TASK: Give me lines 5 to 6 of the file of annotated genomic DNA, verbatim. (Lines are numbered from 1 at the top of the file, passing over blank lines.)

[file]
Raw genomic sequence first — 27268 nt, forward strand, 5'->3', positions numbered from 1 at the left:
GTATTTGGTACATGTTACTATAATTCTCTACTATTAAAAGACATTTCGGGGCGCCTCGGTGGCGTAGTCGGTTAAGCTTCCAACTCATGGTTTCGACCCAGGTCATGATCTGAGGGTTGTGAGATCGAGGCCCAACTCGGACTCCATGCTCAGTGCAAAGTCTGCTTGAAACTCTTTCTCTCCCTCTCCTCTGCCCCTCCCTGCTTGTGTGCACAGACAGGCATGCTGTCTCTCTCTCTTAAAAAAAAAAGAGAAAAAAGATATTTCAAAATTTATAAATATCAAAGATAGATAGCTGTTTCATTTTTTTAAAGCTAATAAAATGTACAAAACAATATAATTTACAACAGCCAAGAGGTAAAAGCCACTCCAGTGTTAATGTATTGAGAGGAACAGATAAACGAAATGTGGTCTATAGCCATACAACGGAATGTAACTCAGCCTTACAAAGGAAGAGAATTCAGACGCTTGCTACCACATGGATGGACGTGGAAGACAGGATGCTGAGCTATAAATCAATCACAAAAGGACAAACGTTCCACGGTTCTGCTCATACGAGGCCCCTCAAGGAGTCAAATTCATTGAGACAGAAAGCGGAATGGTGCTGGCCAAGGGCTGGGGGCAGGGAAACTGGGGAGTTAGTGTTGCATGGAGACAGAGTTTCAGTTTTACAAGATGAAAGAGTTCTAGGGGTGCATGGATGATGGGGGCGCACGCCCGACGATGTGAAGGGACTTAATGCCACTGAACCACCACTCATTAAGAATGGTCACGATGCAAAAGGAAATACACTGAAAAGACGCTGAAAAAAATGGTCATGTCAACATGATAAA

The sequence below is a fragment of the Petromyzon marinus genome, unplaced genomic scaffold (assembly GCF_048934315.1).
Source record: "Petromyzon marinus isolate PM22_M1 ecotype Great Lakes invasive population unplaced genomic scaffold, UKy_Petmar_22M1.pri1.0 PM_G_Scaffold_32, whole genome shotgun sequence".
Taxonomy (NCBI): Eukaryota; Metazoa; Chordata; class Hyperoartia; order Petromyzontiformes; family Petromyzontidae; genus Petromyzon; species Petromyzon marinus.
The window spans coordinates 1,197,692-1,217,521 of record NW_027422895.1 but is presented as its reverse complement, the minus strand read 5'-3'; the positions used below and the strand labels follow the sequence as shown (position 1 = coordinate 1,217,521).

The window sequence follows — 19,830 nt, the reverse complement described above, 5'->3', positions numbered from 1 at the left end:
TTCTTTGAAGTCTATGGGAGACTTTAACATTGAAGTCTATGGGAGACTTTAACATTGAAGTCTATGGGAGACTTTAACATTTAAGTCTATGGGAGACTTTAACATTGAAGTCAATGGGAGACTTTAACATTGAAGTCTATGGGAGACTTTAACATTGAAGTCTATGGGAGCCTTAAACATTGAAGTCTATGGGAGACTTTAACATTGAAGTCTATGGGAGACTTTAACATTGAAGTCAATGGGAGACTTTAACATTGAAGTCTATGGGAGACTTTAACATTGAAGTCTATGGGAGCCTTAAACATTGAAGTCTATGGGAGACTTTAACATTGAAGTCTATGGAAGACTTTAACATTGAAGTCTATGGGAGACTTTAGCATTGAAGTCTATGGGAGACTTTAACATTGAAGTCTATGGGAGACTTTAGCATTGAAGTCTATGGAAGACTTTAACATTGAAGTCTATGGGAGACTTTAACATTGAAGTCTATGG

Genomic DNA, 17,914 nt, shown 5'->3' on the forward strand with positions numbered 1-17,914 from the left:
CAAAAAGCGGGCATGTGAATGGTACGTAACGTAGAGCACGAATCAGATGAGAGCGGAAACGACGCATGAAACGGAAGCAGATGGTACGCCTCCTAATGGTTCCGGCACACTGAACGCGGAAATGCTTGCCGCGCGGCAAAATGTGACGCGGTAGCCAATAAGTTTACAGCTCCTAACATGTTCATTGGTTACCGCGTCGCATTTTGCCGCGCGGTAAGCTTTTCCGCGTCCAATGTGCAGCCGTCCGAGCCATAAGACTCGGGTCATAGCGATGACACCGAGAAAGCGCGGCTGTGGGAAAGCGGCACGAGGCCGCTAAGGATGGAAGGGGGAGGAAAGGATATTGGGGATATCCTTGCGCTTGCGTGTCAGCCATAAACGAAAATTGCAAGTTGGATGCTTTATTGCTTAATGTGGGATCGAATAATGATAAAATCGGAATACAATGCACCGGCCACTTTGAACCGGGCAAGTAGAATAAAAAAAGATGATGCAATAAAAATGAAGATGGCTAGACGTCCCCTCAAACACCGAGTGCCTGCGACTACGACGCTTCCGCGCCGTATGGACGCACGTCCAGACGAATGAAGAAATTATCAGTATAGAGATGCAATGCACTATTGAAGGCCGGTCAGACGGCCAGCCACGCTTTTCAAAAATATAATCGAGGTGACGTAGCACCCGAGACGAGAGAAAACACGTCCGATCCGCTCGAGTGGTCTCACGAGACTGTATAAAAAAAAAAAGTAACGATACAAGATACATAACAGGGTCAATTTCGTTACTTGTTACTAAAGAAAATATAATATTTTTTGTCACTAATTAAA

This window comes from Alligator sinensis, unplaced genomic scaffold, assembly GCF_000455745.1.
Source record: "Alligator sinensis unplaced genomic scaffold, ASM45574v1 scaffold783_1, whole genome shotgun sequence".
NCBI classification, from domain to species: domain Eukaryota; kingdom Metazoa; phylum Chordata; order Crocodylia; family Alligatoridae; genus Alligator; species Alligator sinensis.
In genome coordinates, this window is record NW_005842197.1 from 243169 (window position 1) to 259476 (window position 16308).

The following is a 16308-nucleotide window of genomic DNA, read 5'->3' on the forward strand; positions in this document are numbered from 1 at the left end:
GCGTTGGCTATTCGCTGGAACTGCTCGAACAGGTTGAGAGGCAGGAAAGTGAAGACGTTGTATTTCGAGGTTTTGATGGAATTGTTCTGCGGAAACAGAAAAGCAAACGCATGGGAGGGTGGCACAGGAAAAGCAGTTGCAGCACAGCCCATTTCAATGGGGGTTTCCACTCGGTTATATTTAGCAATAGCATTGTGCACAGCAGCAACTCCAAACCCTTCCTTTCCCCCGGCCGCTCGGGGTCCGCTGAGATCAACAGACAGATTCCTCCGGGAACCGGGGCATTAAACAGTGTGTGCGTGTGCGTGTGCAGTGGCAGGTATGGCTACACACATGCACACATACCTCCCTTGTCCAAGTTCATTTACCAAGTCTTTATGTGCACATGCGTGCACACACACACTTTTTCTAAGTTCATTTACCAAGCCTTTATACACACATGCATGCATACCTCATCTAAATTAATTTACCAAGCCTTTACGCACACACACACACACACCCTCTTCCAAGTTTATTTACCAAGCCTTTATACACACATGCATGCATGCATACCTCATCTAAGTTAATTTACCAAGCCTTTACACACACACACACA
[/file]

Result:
Taxonomy (NCBI): Eukaryota; Metazoa; Chordata; class Hyperoartia; order Petromyzontiformes; family Petromyzontidae; genus Petromyzon; species Petromyzon marinus.
The window spans coordinates 1,197,692-1,217,521 of record NW_027422895.1 but is presented as its reverse complement, the minus strand read 5'-3'; the positions used below and the strand labels follow the sequence as shown (position 1 = coordinate 1,217,521).